Snow, rain and ice are all a part of winter weather here in Tehachapi. Hazards while driving on roadways are present every day, with more resources than ever before available to prevent accidents from occurring.

Most closures on highways or freeways happen due to solo vehicles spinning out and blocking lanes. This can be prevented by slowing down, turning on headlights and driving in the slow lane during inclement conditions, said Sgt. Alexander Scott from the Mojave office of the California Highway Patrol.

In fact, more than one million weather-related crashes and an average of 5,000 deaths occur every year due to the wet pavement or rain, according to the U.S. Transportation Federal Highway Administration.

Scott added that some drivers are also under the influence of drugs or alcohol and drift into an oncoming lane. Other drivers can protect themselves by moving into another lane.

“I recommend to avoid driving in the fast lane when it's late at night and moving into the slow lane. The fast lane is usually the lane wrong-way drivers are often driving in and will often be traveling towards their right when they see headlights,” Scott said.

Motorists should not drive through moving water, as vehicles can be swept away. If windshield wipers are turned on, headlights must be on; it's the law. If a vehicle is on the side of the road, other drivers should move to another lane to prevent accidents from happening, said Scott.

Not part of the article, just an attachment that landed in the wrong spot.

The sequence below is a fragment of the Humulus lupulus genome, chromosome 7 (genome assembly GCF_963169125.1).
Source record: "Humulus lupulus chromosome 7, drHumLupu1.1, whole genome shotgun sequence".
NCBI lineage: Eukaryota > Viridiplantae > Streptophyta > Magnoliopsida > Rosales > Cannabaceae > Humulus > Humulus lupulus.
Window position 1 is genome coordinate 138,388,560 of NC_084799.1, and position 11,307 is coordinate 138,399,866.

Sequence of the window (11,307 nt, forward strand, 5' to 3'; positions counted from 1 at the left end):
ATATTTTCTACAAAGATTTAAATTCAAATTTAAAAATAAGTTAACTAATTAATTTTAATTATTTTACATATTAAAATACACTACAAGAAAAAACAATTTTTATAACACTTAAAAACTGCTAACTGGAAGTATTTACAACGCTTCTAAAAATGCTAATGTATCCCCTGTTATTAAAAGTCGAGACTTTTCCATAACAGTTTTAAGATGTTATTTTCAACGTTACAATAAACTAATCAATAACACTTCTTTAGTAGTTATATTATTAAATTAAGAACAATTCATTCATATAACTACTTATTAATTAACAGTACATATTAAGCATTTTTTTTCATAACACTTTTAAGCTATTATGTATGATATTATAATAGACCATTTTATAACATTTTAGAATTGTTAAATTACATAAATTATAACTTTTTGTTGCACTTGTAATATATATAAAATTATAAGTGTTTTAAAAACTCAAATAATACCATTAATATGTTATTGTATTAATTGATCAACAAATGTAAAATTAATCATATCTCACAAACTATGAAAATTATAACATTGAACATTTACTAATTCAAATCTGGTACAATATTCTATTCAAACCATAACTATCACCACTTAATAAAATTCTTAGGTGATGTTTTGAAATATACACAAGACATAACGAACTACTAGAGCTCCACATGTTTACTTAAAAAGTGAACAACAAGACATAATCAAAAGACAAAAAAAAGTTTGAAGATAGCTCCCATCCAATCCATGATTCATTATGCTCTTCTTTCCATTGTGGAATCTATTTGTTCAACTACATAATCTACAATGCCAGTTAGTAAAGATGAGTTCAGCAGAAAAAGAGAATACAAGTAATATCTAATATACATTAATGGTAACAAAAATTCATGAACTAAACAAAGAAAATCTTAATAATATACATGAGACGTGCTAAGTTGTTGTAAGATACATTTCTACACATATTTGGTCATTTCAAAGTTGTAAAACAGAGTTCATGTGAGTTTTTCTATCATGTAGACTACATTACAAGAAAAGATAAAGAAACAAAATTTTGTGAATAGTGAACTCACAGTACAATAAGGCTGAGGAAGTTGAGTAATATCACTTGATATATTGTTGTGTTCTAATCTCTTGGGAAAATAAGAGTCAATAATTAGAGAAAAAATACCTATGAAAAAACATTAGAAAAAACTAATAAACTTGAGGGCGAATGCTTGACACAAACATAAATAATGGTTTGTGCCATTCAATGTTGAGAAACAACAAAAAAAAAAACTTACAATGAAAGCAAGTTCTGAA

Tehachapi received more than nine inches measured at the local Tehachapi-Cummings County Water District. This is for the calendar year of 2018, said Tom Neisler, district manager.

Motorists should keep in mind that extreme heat and cold conditions merit planning ahead. Keep necessary supplies in case of an emergency, especially when help might not immediately be available.

“Try and keep your gas tank as full as possible for the trip, and if you are stranded, you may have to run the air conditioning or heating. Always carry water, food, gloves, flashlights, blankets, hats, a shovel and kitty litter for traction in case your vehicle becomes stuck,” said Christine Knadler, public information officer for Caltrans in District 9.

Snow and icy conditions merit precautions of attaching chains to vehicle tires and doing so in wider areas, away from the main travel path. The top speed limit in snow requiring chains is 35 mile per hour and when encountering flashing amber lights, motorists should move over into another lane or slow down, added Knadler.

There are resources to prevent accidents and prepare motorists for upcoming weather hazards on the roadways.

  • The California Road Report application can be downloaded on a mobile device and shows Caltrans road conditions in California, chain control, CHP incidents, rest stops and highway cameras.
  • Another resource is to text 2-1-1 from a mobile device. This routes assistance to the nearest call center and can help people with hearing disabilities access 9-1-1.
  • Cell phone users can call 5-1-1 to hear announcements for road conditions on major roadways.
  • Caltrans provides an application called Quickmap. It can be downloaded at to show where snow plows are located and current road closures. People can also call 1-800-427-ROAD to check conditions before leaving.